Fig. 2.
Designing reconfigurable organisms. For a given goal, 100 independent evolutionary trials were conducted in silico (A–C). Each colored line represents the velocity of the fastest-moving design within its clade. Each genome (D) dictates anatomy and behavior by determining where and how voxels are combined, and whether they are passive (cyan) or contractile (red; E). Genomes simulate a developmental process and are described in more detail in SI Appendix, section S4. The differing behavioral traces produced by a design (F) are a result of randomly perturbing the actuation of each contractile cell during each evaluation period. The behavioral traces all originate from the same position (blue) but diverge over time until their final destination (red). (G) During one evaluation period, after settling under gravity for 1 s, compressed and expanded contractile voxels are shown in red and green, respectively. Because the genotype is scale-free, the anatomical resolution of any design can be increased (H) while preserving geometry (but not necessarily behavior). When all evolutionary trials complete, the most performant design from each trial is extracted (I). The robust design passed to the next stage of the pipeline moves, on average, more rapidly (red curve) than the average speed of the other 99 designs (gray curve).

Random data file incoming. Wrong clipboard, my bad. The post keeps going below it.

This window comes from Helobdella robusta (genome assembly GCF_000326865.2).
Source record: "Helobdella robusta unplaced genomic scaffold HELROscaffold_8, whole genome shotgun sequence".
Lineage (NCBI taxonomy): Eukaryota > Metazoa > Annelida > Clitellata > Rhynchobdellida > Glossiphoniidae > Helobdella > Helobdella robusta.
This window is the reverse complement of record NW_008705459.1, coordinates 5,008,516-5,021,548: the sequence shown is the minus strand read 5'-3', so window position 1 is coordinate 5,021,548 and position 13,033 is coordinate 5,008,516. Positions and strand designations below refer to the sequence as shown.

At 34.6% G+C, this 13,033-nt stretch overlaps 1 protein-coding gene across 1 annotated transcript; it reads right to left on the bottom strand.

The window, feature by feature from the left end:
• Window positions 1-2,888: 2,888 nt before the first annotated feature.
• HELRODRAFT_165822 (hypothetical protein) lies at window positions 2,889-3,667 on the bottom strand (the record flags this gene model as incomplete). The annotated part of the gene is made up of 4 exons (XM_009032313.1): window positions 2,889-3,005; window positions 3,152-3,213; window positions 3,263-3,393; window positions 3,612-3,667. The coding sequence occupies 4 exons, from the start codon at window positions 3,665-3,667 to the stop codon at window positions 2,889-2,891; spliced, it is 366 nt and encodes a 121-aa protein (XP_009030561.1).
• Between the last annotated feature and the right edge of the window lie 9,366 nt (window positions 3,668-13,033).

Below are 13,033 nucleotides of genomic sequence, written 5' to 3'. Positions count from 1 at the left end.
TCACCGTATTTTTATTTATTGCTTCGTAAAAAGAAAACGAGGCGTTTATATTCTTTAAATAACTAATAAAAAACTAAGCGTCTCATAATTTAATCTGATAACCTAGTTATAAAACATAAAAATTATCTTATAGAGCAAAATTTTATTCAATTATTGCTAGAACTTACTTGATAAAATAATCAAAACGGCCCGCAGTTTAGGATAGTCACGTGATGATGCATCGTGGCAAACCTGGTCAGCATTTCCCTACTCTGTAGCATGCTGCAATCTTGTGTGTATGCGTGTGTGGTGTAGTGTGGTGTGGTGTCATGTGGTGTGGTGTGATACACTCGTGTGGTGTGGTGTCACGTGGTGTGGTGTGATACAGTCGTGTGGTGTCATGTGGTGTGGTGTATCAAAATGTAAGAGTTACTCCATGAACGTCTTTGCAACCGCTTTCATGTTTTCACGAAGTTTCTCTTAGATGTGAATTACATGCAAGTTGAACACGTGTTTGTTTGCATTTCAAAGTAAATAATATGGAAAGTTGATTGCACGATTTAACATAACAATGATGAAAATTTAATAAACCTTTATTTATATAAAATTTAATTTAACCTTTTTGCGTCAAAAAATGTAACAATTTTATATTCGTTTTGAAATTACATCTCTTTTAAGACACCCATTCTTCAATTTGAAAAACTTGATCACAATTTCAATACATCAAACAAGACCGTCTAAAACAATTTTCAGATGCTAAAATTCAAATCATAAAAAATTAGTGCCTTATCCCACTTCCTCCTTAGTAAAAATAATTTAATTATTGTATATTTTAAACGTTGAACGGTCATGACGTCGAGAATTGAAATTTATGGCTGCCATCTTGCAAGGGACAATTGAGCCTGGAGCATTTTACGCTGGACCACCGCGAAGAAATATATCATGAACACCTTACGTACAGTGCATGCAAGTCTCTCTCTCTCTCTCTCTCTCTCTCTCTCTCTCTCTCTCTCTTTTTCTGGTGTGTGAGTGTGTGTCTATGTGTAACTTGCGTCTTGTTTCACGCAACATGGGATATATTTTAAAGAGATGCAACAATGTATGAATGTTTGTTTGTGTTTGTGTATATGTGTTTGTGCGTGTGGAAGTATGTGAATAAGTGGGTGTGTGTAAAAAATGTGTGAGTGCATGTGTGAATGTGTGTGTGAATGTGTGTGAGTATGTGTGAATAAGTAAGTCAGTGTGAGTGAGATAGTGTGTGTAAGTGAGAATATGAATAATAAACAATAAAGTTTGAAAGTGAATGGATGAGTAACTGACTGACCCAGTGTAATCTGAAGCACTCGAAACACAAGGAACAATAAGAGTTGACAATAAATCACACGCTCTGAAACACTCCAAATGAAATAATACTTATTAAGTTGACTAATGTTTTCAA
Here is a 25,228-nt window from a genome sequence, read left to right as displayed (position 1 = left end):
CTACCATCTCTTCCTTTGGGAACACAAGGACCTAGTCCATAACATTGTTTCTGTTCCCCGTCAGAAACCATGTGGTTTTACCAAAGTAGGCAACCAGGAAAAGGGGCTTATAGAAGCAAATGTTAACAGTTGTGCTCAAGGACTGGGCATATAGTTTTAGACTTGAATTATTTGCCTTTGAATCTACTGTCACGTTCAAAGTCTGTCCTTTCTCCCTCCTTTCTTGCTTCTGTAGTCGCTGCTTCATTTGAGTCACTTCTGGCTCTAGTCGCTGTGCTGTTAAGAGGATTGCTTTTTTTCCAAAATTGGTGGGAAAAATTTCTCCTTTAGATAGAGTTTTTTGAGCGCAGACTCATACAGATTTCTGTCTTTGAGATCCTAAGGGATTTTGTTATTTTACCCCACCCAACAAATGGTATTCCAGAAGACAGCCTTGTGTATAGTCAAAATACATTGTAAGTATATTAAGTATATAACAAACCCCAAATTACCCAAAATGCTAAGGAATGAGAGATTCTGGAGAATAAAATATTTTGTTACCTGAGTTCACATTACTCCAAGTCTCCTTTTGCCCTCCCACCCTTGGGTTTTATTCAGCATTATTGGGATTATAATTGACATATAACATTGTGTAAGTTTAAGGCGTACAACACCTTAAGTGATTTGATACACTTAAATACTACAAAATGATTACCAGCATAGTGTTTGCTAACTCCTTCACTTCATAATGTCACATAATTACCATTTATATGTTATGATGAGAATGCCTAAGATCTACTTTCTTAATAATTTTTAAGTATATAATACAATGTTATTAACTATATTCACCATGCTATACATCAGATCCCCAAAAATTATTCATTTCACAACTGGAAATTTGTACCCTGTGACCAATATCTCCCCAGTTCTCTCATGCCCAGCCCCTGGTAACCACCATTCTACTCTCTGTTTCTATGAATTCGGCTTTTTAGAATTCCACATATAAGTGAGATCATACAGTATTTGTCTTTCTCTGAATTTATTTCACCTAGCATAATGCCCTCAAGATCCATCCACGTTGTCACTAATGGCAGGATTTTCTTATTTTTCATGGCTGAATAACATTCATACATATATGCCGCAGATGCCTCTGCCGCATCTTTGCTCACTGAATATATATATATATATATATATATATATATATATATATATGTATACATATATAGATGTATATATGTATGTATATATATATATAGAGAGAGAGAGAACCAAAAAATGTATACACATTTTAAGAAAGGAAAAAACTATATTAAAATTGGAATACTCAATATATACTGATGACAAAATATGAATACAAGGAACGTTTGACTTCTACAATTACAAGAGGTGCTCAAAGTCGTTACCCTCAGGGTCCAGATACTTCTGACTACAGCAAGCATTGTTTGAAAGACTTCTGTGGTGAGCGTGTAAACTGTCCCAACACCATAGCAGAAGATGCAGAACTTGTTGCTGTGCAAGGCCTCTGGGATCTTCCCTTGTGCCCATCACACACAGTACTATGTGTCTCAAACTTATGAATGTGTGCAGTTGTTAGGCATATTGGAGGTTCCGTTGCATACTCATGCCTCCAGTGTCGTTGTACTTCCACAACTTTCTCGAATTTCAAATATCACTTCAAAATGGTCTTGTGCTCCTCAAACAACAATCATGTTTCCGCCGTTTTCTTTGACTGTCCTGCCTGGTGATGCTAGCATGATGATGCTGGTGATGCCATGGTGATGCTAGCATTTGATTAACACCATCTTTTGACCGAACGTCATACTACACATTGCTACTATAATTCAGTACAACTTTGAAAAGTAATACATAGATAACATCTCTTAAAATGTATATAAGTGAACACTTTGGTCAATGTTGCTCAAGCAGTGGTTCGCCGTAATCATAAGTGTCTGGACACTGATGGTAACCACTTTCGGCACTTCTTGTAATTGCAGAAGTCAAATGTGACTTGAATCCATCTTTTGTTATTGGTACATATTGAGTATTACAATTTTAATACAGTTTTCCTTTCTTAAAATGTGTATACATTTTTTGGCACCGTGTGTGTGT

Fig. 3.
Manufacturing reconfigurable organisms. (A) Aggregation of pluripotent blastula cells harvested from X. laevis embryos. (B) Shaping results in 3D representations of the evolved in silico designs. (C) Layering of cardiac progenitor cells results in contractile cardiomyocyte tissue at specific locations, visualized by red fluorescent lineage tracer. (D) Time-lapse imaging of self-locomotion in an aqueous environment. (E) Emergent behavior of debris aggregation by an individual within the environment and (F) by groups of reconfigurable organisms over a 24-h period (SI Appendix, section S10.4). (Scale bars: 500 μm for A–E and 5 mm for F, respectively.)